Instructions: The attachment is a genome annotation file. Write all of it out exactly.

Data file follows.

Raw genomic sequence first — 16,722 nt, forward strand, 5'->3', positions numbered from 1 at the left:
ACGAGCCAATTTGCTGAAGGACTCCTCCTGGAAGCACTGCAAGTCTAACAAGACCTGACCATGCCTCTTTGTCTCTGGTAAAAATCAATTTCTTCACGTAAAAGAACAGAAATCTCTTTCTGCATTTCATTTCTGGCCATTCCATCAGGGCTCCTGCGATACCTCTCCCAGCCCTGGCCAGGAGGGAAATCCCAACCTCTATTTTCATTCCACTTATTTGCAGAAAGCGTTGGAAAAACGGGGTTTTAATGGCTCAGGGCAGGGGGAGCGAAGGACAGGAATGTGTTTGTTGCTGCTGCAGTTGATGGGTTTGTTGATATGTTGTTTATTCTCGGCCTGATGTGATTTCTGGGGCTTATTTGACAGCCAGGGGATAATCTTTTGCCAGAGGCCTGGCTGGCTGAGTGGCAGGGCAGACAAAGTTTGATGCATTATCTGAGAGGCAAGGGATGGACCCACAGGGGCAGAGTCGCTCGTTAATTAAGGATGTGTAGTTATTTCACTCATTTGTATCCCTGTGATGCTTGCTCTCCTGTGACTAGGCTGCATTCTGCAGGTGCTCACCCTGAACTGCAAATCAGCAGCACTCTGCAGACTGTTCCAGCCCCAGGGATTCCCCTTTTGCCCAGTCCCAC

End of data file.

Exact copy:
Raw genomic sequence first — 16,722 nt, forward strand, 5'->3', positions numbered from 1 at the left:
ACGAGCCAATTTGCTGAAGGACTCCTCCTGGAAGCACTGCAAGTCTAACAAGACCTGACCATGCCTCTTTGTCTCTGGTAAAAATCAATTTCTTCACGTAAAAGAACAGAAATCTCTTTCTGCATTTCATTTCTGGCCATTCCATCAGGGCTCCTGCGATACCTCTCCCAGCCCTGGCCAGGAGGGAAATCCCAACCTCTATTTTCATTCCACTTATTTGCAGAAAGCGTTGGAAAAACGGGGTTTTAATGGCTCAGGGCAGGGGGAGCGAAGGACAGGAATGTGTTTGTTGCTGCTGCAGTTGATGGGTTTGTTGATATGTTGTTTATTCTCGGCCTGATGTGATTTCTGGGGCTTATTTGACAGCCAGGGGATAATCTTTTGCCAGAGGCCTGGCTGGCTGAGTGGCAGGGCAGACAAAGTTTGATGCATTATCTGAGAGGCAAGGGATGGACCCACAGGGGCAGAGTCGCTCGTTAATTAAGGATGTGTAGTTATTTCACTCATTTGTATCCCTGTGATGCTTGCTCTCCTGTGACTAGGCTGCATTCTGCAGGTGCTCACCCTGAACTGCAAATCAGCAGCACTCTGCAGACTGTTCCAGCCCCAGGGATTCCCCTTTTGCCCAGTCCCAC